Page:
The federal Revenue Minister is accusing the Canada Revenue Agency of acting on its own to issue an edict taxing employee benefits, laying bare a rift between the government and its bureaucrats amid a wider controversy over tax policy.
In a statement to The Globe and Mail, a staff member in the office of Revenue Minister Diane Lebouthillier claims the CRA went ahead with the plan without the minister's consent. "This was a decision taken by the Agency without the Minister's approval," the staff member said. "There has been no change to the tax policy and our government is not going after Canadians who work in the retail sector. We are deeply disappointed that the Agency posted something that has been misinterpreted like this."
The comments, which were provided Tuesday evening, went much further than a statement issued earlier in the day by the minister's office in Ms. Lebouthillier's name. "The Agency issued a guidance document to mainly provide assistance for employers and is committed to further clarifying the wording of the guidance to reflect this," the earlier statement said.
The latest tax controversy involving the federal government came after The Globe and Mail reported that the CRA recently updated its written interpretation of existing tax laws by stating that employee discounts "generally" be reported as income, meaning they should be treated as a taxable benefit. The government was already on the defensive over proposed changes to small-business tax rules, which have sparked widespread opposition in the business community.
This interpretation, contained in a technical agency document called a folio, directly contradicts another CRA document called The Employers' Guide – Taxable Benefits and Allowances. That document says that "if you sell merchandise to your employee at a discount, the benefit he or she gets from this is not usually considered a taxable benefit," as long as the item is not sold below cost.
The Globe asked the CRA to respond to the assertions made by the minister's office but did not receive an immediate response.
The Retail Council of Canada and the Canadian Payroll Association strongly objected to the new wording in the folio.
The statement early Tuesday said that the government's goal "is to ensure that the Agency does not impose additional administrative burdens on businesses."
Rachel De Grâce, manager of advocacy and legislative content with the Canadian Payroll Association, said employee discounts are sometimes included as part of collective bargaining agreements, raising questions as to how the CRA expected that it could change its policy as of Jan. 1, 2018. She also questioned how the CRA would enforce whether employee discounts are treated as income.
"It sounds like a very onerous exercise," she said. "I think we're all just scratching our heads trying to make heads or tails of what the new requirements are. And, why the change?"
Larry Rosen, chief executive officer of Toronto-based men's wear retailer Harry Rosen Inc., said he welcomed Ottawa's reversal.
Mr. Rosen said in a phone interview that a tax on employee discounts would have demoralized employees and created an unworkable amount of record keeping for all employers.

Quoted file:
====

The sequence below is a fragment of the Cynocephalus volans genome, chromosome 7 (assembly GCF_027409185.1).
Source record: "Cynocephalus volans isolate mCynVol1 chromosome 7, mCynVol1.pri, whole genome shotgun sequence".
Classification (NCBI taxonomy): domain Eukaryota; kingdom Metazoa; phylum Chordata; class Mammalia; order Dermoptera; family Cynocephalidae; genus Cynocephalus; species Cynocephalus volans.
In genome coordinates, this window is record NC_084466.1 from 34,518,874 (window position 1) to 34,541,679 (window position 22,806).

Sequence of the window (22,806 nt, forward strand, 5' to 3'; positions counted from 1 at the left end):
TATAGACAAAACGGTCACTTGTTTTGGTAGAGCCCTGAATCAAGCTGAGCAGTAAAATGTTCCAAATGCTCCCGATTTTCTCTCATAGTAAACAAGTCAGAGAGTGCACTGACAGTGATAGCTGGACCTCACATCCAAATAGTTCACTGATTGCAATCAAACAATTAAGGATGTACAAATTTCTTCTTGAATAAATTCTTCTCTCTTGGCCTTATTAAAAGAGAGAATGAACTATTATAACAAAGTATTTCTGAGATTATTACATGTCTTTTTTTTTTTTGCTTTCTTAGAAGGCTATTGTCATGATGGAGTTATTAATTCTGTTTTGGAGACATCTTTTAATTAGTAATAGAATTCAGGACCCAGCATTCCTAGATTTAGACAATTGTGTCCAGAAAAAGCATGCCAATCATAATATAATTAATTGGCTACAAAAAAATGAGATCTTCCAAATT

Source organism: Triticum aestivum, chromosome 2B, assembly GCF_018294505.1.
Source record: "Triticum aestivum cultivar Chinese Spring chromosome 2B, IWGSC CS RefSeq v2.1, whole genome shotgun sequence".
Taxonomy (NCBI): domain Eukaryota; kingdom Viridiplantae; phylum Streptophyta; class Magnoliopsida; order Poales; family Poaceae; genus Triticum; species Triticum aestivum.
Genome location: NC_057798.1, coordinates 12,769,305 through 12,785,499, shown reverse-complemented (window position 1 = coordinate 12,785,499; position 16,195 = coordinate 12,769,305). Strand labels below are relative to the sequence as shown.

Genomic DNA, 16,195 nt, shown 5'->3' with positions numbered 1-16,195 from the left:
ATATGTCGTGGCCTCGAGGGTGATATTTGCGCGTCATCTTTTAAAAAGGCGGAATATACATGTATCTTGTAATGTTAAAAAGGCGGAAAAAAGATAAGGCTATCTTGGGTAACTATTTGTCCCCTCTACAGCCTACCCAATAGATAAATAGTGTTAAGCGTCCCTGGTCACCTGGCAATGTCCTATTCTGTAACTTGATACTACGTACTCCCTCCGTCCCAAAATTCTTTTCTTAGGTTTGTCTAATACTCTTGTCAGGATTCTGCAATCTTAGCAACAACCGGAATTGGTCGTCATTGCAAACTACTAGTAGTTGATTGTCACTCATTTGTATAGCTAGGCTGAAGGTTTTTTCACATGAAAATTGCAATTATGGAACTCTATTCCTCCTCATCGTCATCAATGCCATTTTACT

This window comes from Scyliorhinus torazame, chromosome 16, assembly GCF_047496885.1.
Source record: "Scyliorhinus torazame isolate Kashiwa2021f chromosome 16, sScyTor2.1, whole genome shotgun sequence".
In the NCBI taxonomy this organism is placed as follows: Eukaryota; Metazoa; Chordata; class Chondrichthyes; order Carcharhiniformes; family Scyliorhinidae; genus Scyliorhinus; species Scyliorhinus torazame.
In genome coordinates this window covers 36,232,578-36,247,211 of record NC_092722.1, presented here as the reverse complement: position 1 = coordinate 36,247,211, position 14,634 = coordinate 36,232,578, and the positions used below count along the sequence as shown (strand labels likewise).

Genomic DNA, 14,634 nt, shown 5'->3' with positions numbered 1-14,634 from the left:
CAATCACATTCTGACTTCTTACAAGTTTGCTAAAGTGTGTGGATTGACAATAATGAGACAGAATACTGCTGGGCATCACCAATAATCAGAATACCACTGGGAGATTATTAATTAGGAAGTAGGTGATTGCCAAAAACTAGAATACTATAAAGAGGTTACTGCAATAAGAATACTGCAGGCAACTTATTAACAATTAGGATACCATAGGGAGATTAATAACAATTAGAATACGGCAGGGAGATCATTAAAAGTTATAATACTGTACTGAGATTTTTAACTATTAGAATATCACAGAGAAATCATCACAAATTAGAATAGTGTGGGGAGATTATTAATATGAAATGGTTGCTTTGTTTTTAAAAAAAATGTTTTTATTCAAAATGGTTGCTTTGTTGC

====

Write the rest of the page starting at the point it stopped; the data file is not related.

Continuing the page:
Harry Rosen, which has stores in five provinces, requires sales staff to wear its clothing and offers them a discount to ensure doing so is affordable.
"It's imperative for your ambassadors to sport your image through their apparel and, obviously in our case, being at the better end of the market, it's a stretch for our associates if they had to pay retail or if there were extra tax on it," said Mr. Rosen, declining to say what the discount is.
Earlier on Tuesday, Conservative Leader Andrew Scheer said the CRA edict on employee discounts represents another example of how the Liberal government is searching for ways to raise taxes.
"It's petty. It's mean-spirited," he told reporters while standing next to stacks of tires inside a Speedy Auto Service franchise in Edmonton.
The Conservative leader's comments followed a news conference that was primarily focused on criticizing another tax issue that has dogged the Liberal government in recent weeks. Finance Minister Bill Morneau outlined several proposals in July that would change the tax treatment of incorporated small businesses. Mr. Morneau has promised to rework that plan in response to vocal criticism from business owners.
Mr. Scheer said he used to work in the restaurant business and knows that free meals for staff are common. "What is it with this government?" he asked. "I don't understand it."
Retail Council of Canada vice-president Karl Littler said after the initial statement from the minister on Tuesday afternoon that his sense from conversations with federal officials was that the CRA developed its revised guidelines on its own without direction from political staff. He said the minister's statement appeared to suggest the political level had suddenly become engaged on the file and was aiming to contain the criticism.
"My sense is there was no political oversight of this at all," he said. "I don't have any sense whatsoever that there's political buy-in to this. I see this as having been generated inside CRA at a kind-of mid-level."
With a report from Eric Atkins